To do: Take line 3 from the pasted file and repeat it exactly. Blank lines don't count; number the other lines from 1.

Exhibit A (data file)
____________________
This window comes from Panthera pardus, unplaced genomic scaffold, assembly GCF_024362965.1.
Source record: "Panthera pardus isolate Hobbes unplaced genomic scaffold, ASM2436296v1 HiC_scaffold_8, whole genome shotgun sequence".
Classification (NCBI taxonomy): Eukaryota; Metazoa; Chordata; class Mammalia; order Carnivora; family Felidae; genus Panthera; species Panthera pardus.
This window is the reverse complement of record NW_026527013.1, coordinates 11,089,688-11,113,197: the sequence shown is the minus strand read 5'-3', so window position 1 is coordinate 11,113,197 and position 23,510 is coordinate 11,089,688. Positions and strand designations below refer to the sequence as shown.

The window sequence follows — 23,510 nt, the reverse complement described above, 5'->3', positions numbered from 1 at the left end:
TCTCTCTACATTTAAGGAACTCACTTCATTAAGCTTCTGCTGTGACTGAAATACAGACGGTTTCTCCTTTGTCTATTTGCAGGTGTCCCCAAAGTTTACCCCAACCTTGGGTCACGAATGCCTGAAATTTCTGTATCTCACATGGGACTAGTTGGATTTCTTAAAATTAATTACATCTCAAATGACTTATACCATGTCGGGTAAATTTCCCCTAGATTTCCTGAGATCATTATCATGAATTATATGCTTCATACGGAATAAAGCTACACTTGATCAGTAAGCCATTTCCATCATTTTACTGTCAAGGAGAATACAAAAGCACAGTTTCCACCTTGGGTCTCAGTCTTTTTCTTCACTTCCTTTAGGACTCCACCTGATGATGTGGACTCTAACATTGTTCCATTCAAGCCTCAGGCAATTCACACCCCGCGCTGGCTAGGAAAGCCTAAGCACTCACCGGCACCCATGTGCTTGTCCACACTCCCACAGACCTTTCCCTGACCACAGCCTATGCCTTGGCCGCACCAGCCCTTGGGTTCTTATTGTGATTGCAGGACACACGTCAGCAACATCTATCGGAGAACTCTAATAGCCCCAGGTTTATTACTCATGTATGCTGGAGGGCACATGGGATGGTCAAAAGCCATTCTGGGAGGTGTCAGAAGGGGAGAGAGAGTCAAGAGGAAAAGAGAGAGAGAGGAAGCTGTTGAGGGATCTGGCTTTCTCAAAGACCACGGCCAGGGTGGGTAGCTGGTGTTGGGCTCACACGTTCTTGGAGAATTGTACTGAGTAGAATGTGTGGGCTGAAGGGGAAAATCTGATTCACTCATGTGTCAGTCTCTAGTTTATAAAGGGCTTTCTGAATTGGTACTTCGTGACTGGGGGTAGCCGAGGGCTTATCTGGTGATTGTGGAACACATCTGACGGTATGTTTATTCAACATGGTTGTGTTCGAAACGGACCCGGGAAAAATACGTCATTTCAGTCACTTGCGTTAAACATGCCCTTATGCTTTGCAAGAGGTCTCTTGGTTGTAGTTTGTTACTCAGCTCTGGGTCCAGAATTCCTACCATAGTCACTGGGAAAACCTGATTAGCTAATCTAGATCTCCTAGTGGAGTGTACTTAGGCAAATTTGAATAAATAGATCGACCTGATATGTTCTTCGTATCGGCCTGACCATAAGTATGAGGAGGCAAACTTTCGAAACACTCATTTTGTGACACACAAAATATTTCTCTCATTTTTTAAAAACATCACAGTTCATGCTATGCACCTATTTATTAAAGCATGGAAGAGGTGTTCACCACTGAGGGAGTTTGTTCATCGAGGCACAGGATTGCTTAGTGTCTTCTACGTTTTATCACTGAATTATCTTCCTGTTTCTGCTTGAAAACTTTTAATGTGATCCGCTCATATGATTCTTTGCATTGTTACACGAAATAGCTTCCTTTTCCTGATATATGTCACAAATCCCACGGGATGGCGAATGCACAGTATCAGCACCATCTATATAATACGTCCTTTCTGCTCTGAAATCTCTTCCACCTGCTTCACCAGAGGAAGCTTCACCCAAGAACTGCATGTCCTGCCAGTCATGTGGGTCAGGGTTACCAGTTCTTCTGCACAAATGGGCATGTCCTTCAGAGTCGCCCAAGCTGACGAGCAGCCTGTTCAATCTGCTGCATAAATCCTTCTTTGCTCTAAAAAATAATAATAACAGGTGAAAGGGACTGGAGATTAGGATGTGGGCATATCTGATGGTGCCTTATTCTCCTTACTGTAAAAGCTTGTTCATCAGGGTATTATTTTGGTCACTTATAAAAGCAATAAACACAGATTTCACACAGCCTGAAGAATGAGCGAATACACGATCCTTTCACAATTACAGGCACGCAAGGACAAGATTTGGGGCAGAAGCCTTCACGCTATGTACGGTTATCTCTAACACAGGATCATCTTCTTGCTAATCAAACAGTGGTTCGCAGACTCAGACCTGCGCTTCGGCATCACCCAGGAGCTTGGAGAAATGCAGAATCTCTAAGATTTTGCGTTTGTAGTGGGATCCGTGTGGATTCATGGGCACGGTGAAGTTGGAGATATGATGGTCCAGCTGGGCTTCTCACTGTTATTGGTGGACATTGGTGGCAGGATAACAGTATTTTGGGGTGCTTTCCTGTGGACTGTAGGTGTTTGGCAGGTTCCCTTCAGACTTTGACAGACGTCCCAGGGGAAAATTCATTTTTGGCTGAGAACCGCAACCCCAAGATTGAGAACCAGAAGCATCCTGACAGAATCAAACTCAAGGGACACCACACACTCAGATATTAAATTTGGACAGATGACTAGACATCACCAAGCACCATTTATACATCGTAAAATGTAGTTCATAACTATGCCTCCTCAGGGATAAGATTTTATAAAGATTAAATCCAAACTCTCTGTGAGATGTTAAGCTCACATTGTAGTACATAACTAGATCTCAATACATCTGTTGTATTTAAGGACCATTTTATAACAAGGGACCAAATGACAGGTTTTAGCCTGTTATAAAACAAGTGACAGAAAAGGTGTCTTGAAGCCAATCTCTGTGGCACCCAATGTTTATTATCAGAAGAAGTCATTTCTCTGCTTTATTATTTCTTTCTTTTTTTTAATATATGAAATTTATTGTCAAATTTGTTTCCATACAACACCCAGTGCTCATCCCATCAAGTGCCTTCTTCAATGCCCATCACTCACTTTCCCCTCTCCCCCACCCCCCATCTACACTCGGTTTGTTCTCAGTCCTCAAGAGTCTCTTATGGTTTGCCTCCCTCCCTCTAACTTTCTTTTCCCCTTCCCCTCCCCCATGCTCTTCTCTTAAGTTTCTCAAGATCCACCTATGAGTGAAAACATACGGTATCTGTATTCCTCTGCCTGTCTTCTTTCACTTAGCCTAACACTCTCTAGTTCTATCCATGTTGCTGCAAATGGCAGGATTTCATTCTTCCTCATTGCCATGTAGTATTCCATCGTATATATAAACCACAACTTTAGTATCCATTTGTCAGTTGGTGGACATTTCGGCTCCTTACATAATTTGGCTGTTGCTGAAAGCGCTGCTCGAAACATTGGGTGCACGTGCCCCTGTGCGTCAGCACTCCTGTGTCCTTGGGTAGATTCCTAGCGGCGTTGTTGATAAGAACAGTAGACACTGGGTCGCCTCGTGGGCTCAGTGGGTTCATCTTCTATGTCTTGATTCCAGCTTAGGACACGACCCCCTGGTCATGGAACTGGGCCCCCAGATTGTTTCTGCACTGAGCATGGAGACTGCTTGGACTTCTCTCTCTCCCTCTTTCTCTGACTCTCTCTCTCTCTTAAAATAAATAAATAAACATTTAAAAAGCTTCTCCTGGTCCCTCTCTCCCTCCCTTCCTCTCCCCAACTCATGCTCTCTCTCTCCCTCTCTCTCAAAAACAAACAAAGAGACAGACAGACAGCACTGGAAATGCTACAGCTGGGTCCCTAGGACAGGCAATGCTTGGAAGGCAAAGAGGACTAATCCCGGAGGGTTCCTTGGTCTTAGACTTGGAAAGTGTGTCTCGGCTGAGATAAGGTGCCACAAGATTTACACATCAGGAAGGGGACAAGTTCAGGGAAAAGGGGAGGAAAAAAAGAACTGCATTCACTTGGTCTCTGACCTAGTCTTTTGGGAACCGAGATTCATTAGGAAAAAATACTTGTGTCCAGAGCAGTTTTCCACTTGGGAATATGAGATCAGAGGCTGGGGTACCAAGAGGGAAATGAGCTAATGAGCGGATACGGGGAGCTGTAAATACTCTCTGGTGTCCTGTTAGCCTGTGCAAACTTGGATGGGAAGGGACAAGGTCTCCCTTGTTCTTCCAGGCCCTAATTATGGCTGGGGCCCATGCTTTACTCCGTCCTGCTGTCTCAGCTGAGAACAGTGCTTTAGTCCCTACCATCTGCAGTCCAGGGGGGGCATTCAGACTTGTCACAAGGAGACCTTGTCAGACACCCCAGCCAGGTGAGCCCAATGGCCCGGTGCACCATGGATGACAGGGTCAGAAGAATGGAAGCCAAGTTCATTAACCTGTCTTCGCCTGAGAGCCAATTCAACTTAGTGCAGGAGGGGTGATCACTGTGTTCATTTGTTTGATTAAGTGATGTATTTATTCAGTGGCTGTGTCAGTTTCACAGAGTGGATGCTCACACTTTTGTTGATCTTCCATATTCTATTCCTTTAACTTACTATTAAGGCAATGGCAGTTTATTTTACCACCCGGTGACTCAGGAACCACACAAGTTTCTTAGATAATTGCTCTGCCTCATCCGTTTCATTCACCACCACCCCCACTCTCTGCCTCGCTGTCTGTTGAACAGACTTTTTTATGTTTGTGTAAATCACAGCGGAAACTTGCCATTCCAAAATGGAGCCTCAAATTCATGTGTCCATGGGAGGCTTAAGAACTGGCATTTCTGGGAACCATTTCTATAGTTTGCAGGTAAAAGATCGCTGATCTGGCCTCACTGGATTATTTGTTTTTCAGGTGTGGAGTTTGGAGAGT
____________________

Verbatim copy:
Classification (NCBI taxonomy): Eukaryota; Metazoa; Chordata; class Mammalia; order Carnivora; family Felidae; genus Panthera; species Panthera pardus.